CROSS-REFERENCES TO RELATED APPLICATIONS
COUNTRY APPLICATION NUMBER FILING DATE PRIORITY CLAIMED MEXICO Pa/a/2005/004958 Sep. 5, 2005 Yes
STATEMENT REGARDING FEDERALLY SPONSORED RESEARCH OF DEVELOPMENT
THE NAMES OF THE PARTIES TO A JOINT RESEARCH AGREEMENT
INCORPORATION-BY-REFERENCE OF MATERIAL SUBMITTED ON A COMPACT DISC
BACKGROUND OF THE INVENTION
(1) Field of the Invention
This invention refers to a system to optimize the procedure to make refractory moulds for multiple metal castings in fixed dental prosthesis, a method to build the refractory moulds and, on the other hand, the system itself and its utilization.
In previous art, we find systems such as the one described by Abraham Cooper in 1972 with the purpose of mounting multiple wax patterns on a vertical plastic dowel; later, the same author in 1979 designs a support pattern with a T form in two levels with the same purpose; he also shows a base with a lateral fixture designed to be adjusted to a hollowground sprue which connects with two flanges that divide the casting ring laterally to dismount the refractory cylinder.
As to the design of the support for the fixed bridge wax patterns, it consists traditionally of a horizontal bar that connects to the wax patterns by means of wide wax connectors or sprues; on the opposite side two oblique bars are directed to the base.
Years later, the so called "oval casting system" gets into the market, it also includes a T bar design, an oval casting ring and a fixture to adapt the short oval casting ring to the centrifuge, later, plastic vases are used with the T bar system.
The solicitant has developed a novel system for multiple metal castings, solving the many problems associated with the current existing systems; following, a detailed description of the terms used in this technique for a better understanding.
(2) Background Art
Induction to the system to optimize the manufacture of refractory moulds for the fabrication of multiple metal castings in dental prostheses
Motivation to improve the casting systems in conventional centrifugal machines with pivoted arm.
The motivation to find a different casting system to those utilized in the 1950-1960 is founded in the failures i had while as a student the hand held centrifugal bow was used to cast single prostheses, after graduation in 1958 at the Universidad Nacional Autonoma de Mexico, the dental bridges were sent to several commercial laboratories that were incapable of delivering properly fitting structures, when I complained about the poor results they told me that If I knew how to cast accurately then I had to demonstrate. I humbly and enraged accepted the challenge with nothing but my youth and enthusiasm and began to design different kinds of supports or crucible formers based on observation, in logic and fundamental knowledge as I knew nothing about the physics and chemistry relative to casting, crystallization, thermodynamics, flow mechanics, mechanics and centrifugal forces that are intermingled in the casting procedure.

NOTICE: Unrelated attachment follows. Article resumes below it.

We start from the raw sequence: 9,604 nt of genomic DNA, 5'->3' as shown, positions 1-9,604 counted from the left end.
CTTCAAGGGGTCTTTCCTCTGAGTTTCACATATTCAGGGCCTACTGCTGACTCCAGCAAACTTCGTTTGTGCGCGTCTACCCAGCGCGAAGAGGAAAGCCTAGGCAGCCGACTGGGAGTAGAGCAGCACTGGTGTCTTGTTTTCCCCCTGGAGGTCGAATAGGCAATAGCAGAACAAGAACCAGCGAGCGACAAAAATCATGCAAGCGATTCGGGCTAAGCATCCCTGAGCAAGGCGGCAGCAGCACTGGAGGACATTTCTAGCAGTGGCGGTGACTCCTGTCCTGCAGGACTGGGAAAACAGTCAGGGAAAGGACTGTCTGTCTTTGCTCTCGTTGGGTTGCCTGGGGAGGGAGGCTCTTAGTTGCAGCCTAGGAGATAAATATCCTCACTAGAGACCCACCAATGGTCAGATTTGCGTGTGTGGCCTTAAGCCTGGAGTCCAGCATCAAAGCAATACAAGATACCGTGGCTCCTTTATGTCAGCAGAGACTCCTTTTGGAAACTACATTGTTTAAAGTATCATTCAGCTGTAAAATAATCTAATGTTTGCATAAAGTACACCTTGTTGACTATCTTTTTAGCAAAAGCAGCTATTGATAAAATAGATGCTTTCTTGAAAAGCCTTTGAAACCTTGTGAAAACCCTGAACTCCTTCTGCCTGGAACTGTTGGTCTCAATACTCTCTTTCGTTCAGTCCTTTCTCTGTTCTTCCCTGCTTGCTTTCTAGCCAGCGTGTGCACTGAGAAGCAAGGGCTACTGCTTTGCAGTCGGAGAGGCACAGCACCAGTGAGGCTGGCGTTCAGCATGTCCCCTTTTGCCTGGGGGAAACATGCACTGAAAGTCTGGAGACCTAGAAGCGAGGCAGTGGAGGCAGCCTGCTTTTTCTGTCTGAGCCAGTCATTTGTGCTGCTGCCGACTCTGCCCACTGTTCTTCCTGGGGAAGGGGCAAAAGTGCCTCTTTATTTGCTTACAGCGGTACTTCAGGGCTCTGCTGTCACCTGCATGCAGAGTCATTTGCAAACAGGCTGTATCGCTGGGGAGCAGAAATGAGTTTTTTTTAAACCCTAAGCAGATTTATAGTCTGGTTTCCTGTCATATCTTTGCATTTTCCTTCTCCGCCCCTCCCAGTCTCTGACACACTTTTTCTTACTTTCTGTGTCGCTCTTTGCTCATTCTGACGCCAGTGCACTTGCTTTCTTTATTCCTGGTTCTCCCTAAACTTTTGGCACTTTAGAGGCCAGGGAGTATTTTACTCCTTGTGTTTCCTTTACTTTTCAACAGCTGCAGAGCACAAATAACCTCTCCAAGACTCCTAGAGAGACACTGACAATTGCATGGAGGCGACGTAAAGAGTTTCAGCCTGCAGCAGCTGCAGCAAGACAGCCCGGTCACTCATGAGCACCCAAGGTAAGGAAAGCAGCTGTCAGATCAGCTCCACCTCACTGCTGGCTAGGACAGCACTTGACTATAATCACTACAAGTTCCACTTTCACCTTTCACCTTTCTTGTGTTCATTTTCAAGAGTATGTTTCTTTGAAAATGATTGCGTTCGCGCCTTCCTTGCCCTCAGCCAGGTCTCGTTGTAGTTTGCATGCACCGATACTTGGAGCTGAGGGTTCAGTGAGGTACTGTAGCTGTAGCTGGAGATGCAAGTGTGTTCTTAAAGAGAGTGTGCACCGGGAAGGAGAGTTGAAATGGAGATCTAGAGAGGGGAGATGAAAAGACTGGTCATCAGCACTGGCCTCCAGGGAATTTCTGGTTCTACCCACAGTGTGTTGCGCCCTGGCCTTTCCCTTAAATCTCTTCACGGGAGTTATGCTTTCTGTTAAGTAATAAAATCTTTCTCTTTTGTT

After thousands of experiments and several years of research with special attention to the analysis of success and failures I obtained excellent results with the design of the crucible formers that were not much different to the actual ones but that were hand made in wax and it was time consuming.
Years later I decided to create an injection mould with solid plastic material in the A and B supports and the coupling attachments were made with extrusion moulds, soon I noticed that the refractory cylinders were fracturing during the burn-out process due to the thermal expansion differences between the refractory material and the plastic formers making it necessary to coat the supports with wax to avoid fractures; then, another problem arose, as the cylinders became longer in order to allow for more prostheses to be cast they didn't fit in the conventional holders of the centrifugal pivoting arm casting machines so I invented a metal-mechanic appliance to convert this machine in a special centrifugal machine that allowed the new system to be used with no change at all in the original mechanic and functional characteristics.
Years later I made an injection mould for the type A and B supports with a hollow stem to avoid the fracture of the refractory material during burn-out, I also designed a vase with special characteristics to improve its function; once I had completed the whole system and proving it thousands of times I went to the School of Engineering and the School of Chemical Engineering at the National University of Mexico, there, my system was approved by experts in the subject and reminded me that in order to scientifically sustain my project it was necessary to study all the physics and chemistry subjects without any reference to the dental articles and papers because all of the existing support systems are designed in a T bar fashion.
In 1967, at LomaLinda University a dynamic radiofluoroscopic motion picture showed some of the principles and rules but the understanding of all the defects in the castings is limited, the porosity, the flowback and the incomplete filling of the mould are due to multiple causes, the T bar among them because it has a perpendicular bar as a reservoir that receives a hard impact of the molten alloy that frequently chip pieces of the fragile refractory material and, due to its low density the chips remain in that zone so that bar also acts as a trap, another defect of the T bar is that the perpendicular bar is not well oriented in the cylinder because both ends of the bar get away from the thermal zone considering that the hot zone in a refractory cylinder is within and near the geometrical axis, another deleterious factor is the ignorance of the fluid mechanics, a subject that is to be learned not from dental literature but in engineering papers, having known this well before I could have saved years of experimentation.